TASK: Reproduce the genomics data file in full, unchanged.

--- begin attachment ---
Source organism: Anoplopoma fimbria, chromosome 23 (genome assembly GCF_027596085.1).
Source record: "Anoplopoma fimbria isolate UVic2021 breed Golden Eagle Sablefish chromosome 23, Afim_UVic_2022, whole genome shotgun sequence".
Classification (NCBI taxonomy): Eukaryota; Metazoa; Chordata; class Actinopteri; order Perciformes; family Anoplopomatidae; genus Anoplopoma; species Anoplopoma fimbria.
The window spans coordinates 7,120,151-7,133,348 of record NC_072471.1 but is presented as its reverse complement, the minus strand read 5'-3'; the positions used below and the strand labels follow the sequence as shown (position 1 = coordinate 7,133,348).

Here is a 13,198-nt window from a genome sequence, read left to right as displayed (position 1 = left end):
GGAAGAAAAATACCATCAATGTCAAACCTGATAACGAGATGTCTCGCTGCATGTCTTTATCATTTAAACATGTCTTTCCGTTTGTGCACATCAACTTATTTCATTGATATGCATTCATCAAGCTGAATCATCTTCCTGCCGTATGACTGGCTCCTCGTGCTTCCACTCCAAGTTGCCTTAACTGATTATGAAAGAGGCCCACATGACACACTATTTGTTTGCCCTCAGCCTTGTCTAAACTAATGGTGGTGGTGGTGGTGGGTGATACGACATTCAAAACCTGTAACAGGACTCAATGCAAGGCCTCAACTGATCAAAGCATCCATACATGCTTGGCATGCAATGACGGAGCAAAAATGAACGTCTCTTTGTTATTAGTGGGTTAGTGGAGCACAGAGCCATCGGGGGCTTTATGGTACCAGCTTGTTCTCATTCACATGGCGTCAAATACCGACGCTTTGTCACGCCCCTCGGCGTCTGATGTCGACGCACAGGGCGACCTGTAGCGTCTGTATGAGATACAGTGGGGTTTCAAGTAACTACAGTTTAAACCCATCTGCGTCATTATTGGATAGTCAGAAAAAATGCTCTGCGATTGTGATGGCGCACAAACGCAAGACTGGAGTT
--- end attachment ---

Source organism: Anoplopoma fimbria, chromosome 23 (genome assembly GCF_027596085.1).
Source record: "Anoplopoma fimbria isolate UVic2021 breed Golden Eagle Sablefish chromosome 23, Afim_UVic_2022, whole genome shotgun sequence".
Classification (NCBI taxonomy): Eukaryota; Metazoa; Chordata; class Actinopteri; order Perciformes; family Anoplopomatidae; genus Anoplopoma; species Anoplopoma fimbria.
The window spans coordinates 7,120,151-7,133,348 of record NC_072471.1 but is presented as its reverse complement, the minus strand read 5'-3'; the positions used below and the strand labels follow the sequence as shown (position 1 = coordinate 7,133,348).

Here is a 13,198-nt window from a genome sequence, read left to right as displayed (position 1 = left end):
GGAAGAAAAATACCATCAATGTCAAACCTGATAACGAGATGTCTCGCTGCATGTCTTTATCATTTAAACATGTCTTTCCGTTTGTGCACATCAACTTATTTCATTGATATGCATTCATCAAGCTGAATCATCTTCCTGCCGTATGACTGGCTCCTCGTGCTTCCACTCCAAGTTGCCTTAACTGATTATGAAAGAGGCCCACATGACACACTATTTGTTTGCCCTCAGCCTTGTCTAAACTAATGGTGGTGGTGGTGGTGGGTGATACGACATTCAAAACCTGTAACAGGACTCAATGCAAGGCCTCAACTGATCAAAGCATCCATACATGCTTGGCATGCAATGACGGAGCAAAAATGAACGTCTCTTTGTTATTAGTGGGTTAGTGGAGCACAGAGCCATCGGGGGCTTTATGGTACCAGCTTGTTCTCATTCACATGGCGTCAAATACCGACGCTTTGTCACGCCCCTCGGCGTCTGATGTCGACGCACAGGGCGACCTGTAGCGTCTGTATGAGATACAGTGGGGTTTCAAGTAACTACAGTTTAAACCCATCTGCGTCATTATTGGATAGTCAGAAAAAATGCTCTGCGATTGTGATGGCGCACAAACGCAAGACTGGAGTT